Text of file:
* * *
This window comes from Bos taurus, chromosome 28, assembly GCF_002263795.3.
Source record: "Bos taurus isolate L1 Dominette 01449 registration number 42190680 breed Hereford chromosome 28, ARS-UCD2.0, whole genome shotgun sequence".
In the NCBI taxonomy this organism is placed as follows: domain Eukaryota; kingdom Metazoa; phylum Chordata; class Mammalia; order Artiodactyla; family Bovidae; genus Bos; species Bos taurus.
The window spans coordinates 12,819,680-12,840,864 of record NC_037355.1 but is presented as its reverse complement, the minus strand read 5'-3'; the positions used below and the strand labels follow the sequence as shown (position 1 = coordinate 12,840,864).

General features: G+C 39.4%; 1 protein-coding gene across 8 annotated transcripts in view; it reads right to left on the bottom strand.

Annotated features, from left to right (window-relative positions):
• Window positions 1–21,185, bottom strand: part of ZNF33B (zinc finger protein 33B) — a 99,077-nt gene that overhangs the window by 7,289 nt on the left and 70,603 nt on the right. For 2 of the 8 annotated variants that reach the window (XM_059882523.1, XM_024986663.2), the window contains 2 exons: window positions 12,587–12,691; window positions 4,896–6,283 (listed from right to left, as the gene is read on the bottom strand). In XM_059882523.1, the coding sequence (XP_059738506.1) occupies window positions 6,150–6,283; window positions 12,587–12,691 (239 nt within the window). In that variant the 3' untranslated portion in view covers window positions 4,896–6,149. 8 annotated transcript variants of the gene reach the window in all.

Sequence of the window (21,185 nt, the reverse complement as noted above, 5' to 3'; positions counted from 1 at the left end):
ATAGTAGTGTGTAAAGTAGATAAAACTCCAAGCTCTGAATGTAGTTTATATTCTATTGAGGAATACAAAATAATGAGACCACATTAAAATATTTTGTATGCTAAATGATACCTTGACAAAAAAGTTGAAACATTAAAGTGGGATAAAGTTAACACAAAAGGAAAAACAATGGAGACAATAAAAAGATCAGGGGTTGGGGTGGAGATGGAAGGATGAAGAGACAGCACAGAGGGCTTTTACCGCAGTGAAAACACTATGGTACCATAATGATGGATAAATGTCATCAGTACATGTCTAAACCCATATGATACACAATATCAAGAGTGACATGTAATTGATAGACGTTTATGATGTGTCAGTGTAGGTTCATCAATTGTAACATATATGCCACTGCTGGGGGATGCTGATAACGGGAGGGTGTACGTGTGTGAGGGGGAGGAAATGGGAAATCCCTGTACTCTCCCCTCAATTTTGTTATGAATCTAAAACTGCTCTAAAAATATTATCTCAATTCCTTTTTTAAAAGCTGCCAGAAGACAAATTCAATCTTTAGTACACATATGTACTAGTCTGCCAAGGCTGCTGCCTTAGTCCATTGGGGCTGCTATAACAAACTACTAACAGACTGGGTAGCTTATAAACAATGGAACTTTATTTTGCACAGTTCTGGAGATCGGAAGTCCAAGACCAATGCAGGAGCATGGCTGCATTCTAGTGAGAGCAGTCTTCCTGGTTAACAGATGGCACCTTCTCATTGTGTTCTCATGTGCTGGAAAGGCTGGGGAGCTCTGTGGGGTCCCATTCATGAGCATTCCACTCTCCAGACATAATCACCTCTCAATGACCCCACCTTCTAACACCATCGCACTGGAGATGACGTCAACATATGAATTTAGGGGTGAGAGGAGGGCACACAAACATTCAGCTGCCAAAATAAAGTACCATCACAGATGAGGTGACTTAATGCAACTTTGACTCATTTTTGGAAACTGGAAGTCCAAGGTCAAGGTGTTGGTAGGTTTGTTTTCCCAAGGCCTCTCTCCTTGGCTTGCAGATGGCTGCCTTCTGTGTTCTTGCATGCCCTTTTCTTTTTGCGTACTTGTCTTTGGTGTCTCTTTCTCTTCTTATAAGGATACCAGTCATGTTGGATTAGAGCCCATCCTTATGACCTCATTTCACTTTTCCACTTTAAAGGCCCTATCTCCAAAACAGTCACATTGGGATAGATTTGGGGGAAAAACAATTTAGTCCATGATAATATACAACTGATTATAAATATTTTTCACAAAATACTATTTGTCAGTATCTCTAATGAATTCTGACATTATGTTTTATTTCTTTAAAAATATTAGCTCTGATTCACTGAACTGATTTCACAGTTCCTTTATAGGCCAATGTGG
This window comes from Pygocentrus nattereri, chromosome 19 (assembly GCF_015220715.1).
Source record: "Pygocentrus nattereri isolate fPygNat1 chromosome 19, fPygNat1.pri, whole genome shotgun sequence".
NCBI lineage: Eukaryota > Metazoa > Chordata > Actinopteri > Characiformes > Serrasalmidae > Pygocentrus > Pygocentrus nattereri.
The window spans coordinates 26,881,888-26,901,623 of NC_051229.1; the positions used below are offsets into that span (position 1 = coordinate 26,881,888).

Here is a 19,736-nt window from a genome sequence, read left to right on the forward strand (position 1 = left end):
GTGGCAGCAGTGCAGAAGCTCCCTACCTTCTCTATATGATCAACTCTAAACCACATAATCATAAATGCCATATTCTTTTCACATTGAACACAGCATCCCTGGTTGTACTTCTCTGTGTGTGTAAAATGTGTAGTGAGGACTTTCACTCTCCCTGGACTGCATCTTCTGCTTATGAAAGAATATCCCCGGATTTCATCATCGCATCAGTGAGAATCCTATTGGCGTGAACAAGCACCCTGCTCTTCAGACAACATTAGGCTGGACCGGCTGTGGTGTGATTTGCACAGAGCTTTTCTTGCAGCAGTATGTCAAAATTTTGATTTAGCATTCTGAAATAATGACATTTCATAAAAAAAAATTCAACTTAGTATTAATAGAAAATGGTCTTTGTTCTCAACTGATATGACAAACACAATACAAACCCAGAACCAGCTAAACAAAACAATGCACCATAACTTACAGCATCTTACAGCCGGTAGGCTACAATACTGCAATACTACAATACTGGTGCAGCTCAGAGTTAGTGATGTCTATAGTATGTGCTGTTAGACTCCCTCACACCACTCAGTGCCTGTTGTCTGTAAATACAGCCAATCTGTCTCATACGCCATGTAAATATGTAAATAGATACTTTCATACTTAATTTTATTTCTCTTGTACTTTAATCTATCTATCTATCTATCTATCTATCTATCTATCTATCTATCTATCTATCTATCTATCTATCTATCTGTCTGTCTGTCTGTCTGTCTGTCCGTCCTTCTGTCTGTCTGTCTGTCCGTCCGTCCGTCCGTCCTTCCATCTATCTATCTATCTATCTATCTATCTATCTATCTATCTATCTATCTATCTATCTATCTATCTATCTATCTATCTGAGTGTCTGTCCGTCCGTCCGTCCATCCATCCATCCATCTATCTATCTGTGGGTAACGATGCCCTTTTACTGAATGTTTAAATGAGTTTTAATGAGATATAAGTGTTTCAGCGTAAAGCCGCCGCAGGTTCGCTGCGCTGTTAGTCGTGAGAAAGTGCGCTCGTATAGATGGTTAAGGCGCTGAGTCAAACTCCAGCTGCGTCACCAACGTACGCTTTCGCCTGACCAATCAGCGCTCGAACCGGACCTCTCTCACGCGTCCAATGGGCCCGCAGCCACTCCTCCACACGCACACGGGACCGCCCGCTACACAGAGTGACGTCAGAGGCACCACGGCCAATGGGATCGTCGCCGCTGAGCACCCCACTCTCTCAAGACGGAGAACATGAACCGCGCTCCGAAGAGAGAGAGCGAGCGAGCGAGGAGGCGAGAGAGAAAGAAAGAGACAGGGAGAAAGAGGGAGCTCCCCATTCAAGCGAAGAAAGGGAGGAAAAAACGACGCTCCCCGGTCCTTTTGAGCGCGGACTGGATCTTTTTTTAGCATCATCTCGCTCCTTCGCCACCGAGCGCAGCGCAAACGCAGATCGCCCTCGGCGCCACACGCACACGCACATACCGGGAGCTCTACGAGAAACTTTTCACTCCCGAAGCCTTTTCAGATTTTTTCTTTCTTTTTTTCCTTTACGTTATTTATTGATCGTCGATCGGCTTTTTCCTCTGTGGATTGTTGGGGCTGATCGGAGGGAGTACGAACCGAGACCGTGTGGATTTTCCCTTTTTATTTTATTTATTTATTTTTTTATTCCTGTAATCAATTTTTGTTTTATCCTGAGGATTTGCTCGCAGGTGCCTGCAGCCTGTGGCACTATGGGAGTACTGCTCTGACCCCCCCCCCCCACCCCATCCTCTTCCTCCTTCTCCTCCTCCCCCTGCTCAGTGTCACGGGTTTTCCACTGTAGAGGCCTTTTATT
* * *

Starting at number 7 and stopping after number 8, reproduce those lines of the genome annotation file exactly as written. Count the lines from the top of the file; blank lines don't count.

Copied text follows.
• Window positions 1–21,185, bottom strand: part of ZNF33B (zinc finger protein 33B) — a 99,077-nt gene that overhangs the window by 7,289 nt on the left and 70,603 nt on the right. For 2 of the 8 annotated variants that reach the window (XM_059882523.1, XM_024986663.2), the window contains 2 exons: window positions 12,587–12,691; window positions 4,896–6,283 (listed from right to left, as the gene is read on the bottom strand). In XM_059882523.1, the coding sequence (XP_059738506.1) occupies window positions 6,150–6,283; window positions 12,587–12,691 (239 nt within the window). In that variant the 3' untranslated portion in view covers window positions 4,896–6,149. 8 annotated transcript variants of the gene reach the window in all.

Sequence of the window (21,185 nt, the reverse complement as noted above, 5' to 3'; positions counted from 1 at the left end):